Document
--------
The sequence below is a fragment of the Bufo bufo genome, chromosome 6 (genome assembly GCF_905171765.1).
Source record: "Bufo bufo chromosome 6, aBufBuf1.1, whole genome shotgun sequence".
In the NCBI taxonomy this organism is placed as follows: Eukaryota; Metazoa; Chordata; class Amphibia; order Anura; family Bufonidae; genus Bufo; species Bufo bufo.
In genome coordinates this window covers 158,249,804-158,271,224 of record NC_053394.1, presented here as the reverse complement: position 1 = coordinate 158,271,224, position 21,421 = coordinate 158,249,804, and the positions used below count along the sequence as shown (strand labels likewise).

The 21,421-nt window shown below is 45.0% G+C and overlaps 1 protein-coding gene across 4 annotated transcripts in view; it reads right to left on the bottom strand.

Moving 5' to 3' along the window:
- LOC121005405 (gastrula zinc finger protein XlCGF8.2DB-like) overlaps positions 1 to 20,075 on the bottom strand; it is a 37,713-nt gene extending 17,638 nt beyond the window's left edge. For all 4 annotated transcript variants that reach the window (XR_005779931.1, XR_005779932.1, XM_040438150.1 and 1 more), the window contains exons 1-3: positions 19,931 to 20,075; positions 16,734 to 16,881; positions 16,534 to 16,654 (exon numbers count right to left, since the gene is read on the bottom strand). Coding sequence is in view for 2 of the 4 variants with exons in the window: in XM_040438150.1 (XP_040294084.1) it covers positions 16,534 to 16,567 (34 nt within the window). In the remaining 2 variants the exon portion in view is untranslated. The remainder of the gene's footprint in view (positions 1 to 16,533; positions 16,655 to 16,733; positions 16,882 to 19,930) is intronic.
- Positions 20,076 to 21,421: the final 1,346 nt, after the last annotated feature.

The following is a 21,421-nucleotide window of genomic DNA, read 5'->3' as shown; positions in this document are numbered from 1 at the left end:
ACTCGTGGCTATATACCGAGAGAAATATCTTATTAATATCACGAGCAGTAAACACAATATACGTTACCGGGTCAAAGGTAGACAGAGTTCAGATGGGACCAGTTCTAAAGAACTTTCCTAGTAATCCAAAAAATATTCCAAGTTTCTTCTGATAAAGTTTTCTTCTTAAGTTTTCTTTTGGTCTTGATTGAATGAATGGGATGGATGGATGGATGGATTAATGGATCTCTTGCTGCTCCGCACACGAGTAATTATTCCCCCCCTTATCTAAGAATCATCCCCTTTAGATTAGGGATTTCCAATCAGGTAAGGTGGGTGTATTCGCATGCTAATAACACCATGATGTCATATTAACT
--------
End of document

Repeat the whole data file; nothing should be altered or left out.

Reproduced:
The sequence below is a fragment of the Bufo bufo genome, chromosome 6 (genome assembly GCF_905171765.1).
Source record: "Bufo bufo chromosome 6, aBufBuf1.1, whole genome shotgun sequence".
In the NCBI taxonomy this organism is placed as follows: Eukaryota; Metazoa; Chordata; class Amphibia; order Anura; family Bufonidae; genus Bufo; species Bufo bufo.
In genome coordinates this window covers 158,249,804-158,271,224 of record NC_053394.1, presented here as the reverse complement: position 1 = coordinate 158,271,224, position 21,421 = coordinate 158,249,804, and the positions used below count along the sequence as shown (strand labels likewise).

The 21,421-nt window shown below is 45.0% G+C and overlaps 1 protein-coding gene across 4 annotated transcripts in view; it reads right to left on the bottom strand.

Moving 5' to 3' along the window:
- LOC121005405 (gastrula zinc finger protein XlCGF8.2DB-like) overlaps positions 1 to 20,075 on the bottom strand; it is a 37,713-nt gene extending 17,638 nt beyond the window's left edge. For all 4 annotated transcript variants that reach the window (XR_005779931.1, XR_005779932.1, XM_040438150.1 and 1 more), the window contains exons 1-3: positions 19,931 to 20,075; positions 16,734 to 16,881; positions 16,534 to 16,654 (exon numbers count right to left, since the gene is read on the bottom strand). Coding sequence is in view for 2 of the 4 variants with exons in the window: in XM_040438150.1 (XP_040294084.1) it covers positions 16,534 to 16,567 (34 nt within the window). In the remaining 2 variants the exon portion in view is untranslated. The remainder of the gene's footprint in view (positions 1 to 16,533; positions 16,655 to 16,733; positions 16,882 to 19,930) is intronic.
- Positions 20,076 to 21,421: the final 1,346 nt, after the last annotated feature.

The following is a 21,421-nucleotide window of genomic DNA, read 5'->3' as shown; positions in this document are numbered from 1 at the left end:
ACTCGTGGCTATATACCGAGAGAAATATCTTATTAATATCACGAGCAGTAAACACAATATACGTTACCGGGTCAAAGGTAGACAGAGTTCAGATGGGACCAGTTCTAAAGAACTTTCCTAGTAATCCAAAAAATATTCCAAGTTTCTTCTGATAAAGTTTTCTTCTTAAGTTTTCTTTTGGTCTTGATTGAATGAATGGGATGGATGGATGGATGGATTAATGGATCTCTTGCTGCTCCGCACACGAGTAATTATTCCCCCCCTTATCTAAGAATCATCCCCTTTAGATTAGGGATTTCCAATCAGGTAAGGTGGGTGTATTCGCATGCTAATAACACCATGATGTCATATTAACT